Last Monday, Wizards of the Coast released the last "Banned and Restricted Announcement" of 2018:
Staying the course.
Maintaining the status quo.
In a lot of ways it makes sense. Modern is quite the enigma in that it feels very broken but also extremely balanced at the same time. There's tons of decks doing degenerate things that can end (or effectively end) the game as early as turn three, but somehow it all comes together in a perfect storm where nothing dominates for long. Every time it looks like a newish deck is going to finally take everything over and crumble the house of cards (Grixis Death's Shadow, Humans, Ironworks, etc), a month later it's not even great anymore.
This level consistent volatility combined with an extreme amount of playable strategies is what makes Modern so popular.
Do you want to constantly change decks and innovate week in and week out... you can!
Do you want to keep playing the same deck over and over again so you can learn it inside and out and adapt your sideboard each week for the changes in the metagame... you can!
There's no pressure to make you feel like you can or can't do something in Modern. Pretty much all options are valid given time and practice, and while it can feel volatile and frustrating at times there's no doubt that Modern is a riveting format to both play and watch. Literally anything can happen, leading to crazy tournament results and a new surprise every week.
When you look at the format like this, it makes sense that Wizards of the Coast wouldn't want to upset that balance. If it's not broken, why fix it? However, the last time they took action in the format it turned out very well.
I'll be the first to admit that I was terrified when they announced that Jace, the Mind Sculptor and Bloodbraid Elf were going to be unbanned. Much of the reason why was that I was afraid to rock the boat; Modern was diverse and healthy, why change anything? But also I remember Jace and Bloodbraid Elf being the terrors that they were, and feared they would give so much juice to the fair decks that everything would warp around them.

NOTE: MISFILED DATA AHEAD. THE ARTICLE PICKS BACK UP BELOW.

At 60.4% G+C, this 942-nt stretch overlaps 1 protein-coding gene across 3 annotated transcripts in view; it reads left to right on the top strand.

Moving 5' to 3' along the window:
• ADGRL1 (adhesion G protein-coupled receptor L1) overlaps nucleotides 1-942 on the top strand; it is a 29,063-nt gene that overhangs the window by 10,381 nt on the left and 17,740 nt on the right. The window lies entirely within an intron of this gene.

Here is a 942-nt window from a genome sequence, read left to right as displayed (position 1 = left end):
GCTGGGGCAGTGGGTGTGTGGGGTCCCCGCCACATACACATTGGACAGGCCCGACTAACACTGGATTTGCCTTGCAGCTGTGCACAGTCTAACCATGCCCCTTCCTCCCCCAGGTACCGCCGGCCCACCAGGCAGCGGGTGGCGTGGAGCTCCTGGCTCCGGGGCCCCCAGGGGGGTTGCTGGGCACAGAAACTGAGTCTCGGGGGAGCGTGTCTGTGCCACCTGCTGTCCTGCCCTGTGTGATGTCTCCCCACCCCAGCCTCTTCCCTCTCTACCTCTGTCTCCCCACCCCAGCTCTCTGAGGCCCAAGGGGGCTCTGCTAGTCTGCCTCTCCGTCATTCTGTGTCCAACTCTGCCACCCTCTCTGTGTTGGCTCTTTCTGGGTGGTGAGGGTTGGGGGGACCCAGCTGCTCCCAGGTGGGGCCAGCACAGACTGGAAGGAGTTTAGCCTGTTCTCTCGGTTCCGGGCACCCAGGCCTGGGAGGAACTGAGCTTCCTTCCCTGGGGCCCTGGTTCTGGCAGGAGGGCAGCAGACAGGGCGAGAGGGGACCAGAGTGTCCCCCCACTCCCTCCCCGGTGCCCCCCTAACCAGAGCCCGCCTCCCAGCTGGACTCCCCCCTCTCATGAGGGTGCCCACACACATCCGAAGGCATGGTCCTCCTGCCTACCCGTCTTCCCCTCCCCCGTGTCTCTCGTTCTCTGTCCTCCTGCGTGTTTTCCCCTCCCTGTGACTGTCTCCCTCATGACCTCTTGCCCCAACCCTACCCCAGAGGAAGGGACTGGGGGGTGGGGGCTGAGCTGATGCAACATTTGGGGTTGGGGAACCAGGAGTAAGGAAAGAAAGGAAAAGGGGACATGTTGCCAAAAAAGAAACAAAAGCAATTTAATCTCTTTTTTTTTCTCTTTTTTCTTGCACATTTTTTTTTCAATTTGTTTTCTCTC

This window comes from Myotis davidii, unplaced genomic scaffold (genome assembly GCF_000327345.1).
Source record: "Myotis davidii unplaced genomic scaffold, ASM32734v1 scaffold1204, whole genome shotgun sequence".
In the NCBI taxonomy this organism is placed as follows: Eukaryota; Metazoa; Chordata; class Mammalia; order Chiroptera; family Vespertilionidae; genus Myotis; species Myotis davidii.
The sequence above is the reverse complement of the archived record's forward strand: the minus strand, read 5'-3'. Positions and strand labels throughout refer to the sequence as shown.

Good lord was I wrong.
For my pride's sake thankfully I wasn't the old one, but it turns out that Jace and Bloodbraid Elf have just become minor pieces in an already vast Modern landscape. It's not hard to make the argument that Modern is much better off with them legal, as they just add two more interesting and powerful cards to a vast format. Furthermore they help give an slight boost to fair decks, which, quite frankly, need the help.
So while much of the talk before Monday was about if Ancient Stirrings or Faithless Looting should get the axe, I'm much more interested in unbanning cards than banning more cards. Modern is healthy and diverse, but it's no secret that the format's fair decks struggle against the multitude of linear decks running amok.
Both cards are fine.
Yes they are the extremely powerful lynchpins of two of the format's most powerful strategies (artifacts/colorless cards and graveyard shenanigans respectively), however the fact that they require real deckbuilding concessions and neither card is fundamentally broken in what it does makes me okay with them.
A card like Preordain does nothing but make literally every blue deck in the format better, be it combo, control, or midrange. There's no work you need to put in, as like Brainstorm in Legacy it just immediately goes into your deck because of the consistency it provides. You can't just toss Ancient Stirrings or Faithless Looting into any deck; you have to have some plan that each card can work towards.